Sift confectioners’ sugar and almond meal together in a large mixing bowl.  Meanwhile, using an electric hand or stand mixer with medium mixing bowl, beat the egg whites on high speed, gradually adding the superfine/granulated sugar once the mixer is switched on.  Beat until the meringue reaches a soft peak stage – it thickens and the mixture holds its shape fairly well; Otto Lenghi describes it as a “thick, aerated meringue, firm but not too try.”  Fold approximately 1/3 of the meringue mixture into the almond-confectioners’ sugar; much of the mix will remain dry and somewhat firm.  Gradually fold another third of the meringue into the dry mix.  Add in the vanilla and salt.  Finally, fold in the last third of the meringue until just incorporated.  Do not over-mix.  The resulting mixture should be fairly glossy, moist, and thick.  It need not be smooth.

Follow the below instructions to adjust this meringue base as directed for each flavor variation. To pipe and bake the meringue cookie base, use a pastry bag fitted with a round tip OR #developingkitchen: fill a gallon-size zip-sealed plastic bag; cut a fine slit in one bottom corner of the bag.  Pipe the meringue batter through this slit to form roughly U.S. quarter-sized (1 to 1 1/2 inch) discs; this step works best when you leave the tip stationery until the mixture spreads outward into discs on its own.  Let the rounds rest for 15 minutes uncovered before baking.  Bake at 325 degrees for 12 minutes – or until the cookies can be removed from the Parchment paper easily with an icing spatula.  Remove the cookies from the baking sheet (can lift the entire Parchment sheet of cookies) and set aside to cool.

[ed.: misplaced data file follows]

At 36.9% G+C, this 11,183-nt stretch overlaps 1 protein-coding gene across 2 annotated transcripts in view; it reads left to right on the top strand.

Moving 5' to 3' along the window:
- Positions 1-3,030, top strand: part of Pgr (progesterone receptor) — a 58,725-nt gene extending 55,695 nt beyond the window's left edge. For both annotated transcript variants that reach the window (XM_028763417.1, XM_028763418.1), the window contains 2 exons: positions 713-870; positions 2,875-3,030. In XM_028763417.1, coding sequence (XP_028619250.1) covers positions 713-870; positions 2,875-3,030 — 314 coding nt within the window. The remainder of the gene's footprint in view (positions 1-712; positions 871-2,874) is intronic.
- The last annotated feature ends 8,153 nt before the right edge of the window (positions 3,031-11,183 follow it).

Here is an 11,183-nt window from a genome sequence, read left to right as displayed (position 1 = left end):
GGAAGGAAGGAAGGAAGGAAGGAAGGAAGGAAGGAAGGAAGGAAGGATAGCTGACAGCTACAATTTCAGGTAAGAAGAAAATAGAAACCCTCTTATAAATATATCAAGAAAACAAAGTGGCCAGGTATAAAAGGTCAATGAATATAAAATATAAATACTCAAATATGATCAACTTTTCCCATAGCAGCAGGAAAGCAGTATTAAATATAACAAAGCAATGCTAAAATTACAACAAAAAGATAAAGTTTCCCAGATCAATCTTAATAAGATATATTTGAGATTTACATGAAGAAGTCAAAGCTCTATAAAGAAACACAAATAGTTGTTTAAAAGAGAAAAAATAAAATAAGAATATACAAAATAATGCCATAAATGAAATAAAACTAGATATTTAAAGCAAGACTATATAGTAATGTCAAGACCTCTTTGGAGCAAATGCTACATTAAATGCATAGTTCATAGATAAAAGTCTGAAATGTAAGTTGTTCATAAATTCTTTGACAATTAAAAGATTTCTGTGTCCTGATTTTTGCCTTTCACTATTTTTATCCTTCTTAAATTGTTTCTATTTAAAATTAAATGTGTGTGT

To assemble the macarons, pipe or spread a pea-sized dollop of filling onto the center of the flat side of one meringue.  Place a second meringue, flat side down, atop the filling and press together slightly.  Allow the sandwiches to set for a few hours before serving; store in airtight containers.

Dulce de Leche Peanut Macarons:

  • 4 tbsp. dry-roasted peanuts, finely chopped
  • 5 tbsp. prepared dulce de leche
  • Pinch of sea salt

Separate out one-third of the basic meringue mixture and place in  a gallon-size plastic bag or pastry bag as directed above (no further modification of this cookie base is needed).  Pipe and bake the meringues as directed above – simply sprinkle 1 tbsp. chopped peanuts atop the meringues before baking.

To make the filling, mix 3 tbsp. chopped peanuts and the salt into the prepared dulce de leche. When meringues have cooled, assemble macarons with this filling as instructed above.

Basil-Lime Macarons:

  • 10 large basil leaves, finely chopped and resulting portion divided in half
  • Zest of 2 limes, finely grated (keep each lime’s zest separated)
  • 6  1/2 tbsp. butter (unsalted or salted), room temperature
  • 6 tbsp. confectioners’ sugar
  • Juice of one lime (approx 2 tbsp.)

Separate another third of the basic meringue base into a small mixing bowl. Fold half of the chopped basil and lime zest into this mixture; then fill a pastry bag or plastic bag, pipe and bake meringues as directed above.

To make the buttercream filling, beat together butter and confectioners’ sugar with a rubber spatula or wooden spoon..  Add the other half of the lime zest and basil, as well as the lime juice and mix until fluffy and incorporated.  Cover and store outside of the refrigerator (away from heat) until ready to assemble.  Assemble macarons as instructed above.

Chocolate Macarons:

  • 2 tbsp. cocoa powder
  • 2 1/2 oz. (65 g.) dark chocolate (60-70% cacao, preferably), chopped
  • 1 tbsp. butter, cut into small pieces
  • 3 1/2 tbsp. (50 mL) heavy cream
  • 2 tsp. dark rum

In the original mixing bowl, fold the 2 tbsp. cocoa powder to the remaining third of the meringue base mixture.  Pipe and bake according to instructions above.

To make the ganache filling (can be done ahead of time, such as before making the other macaron varieties), heat the cream in a small saucepan  and bring to a boil.  Remove from heat. Place the chocolate and butter into a heat-proof bowl (or Pyrex liquid measuring cup).  Pour the hot cream over the chocolate and butter.  Stir gently with a rubber spatula until smooth and glossy.  Stir in the rum until fully incorporated.  Cover and allow the ganache to cool to room temperature (do not refrigerate).  Assemble the macarons as instructed above.

Bon Appetit!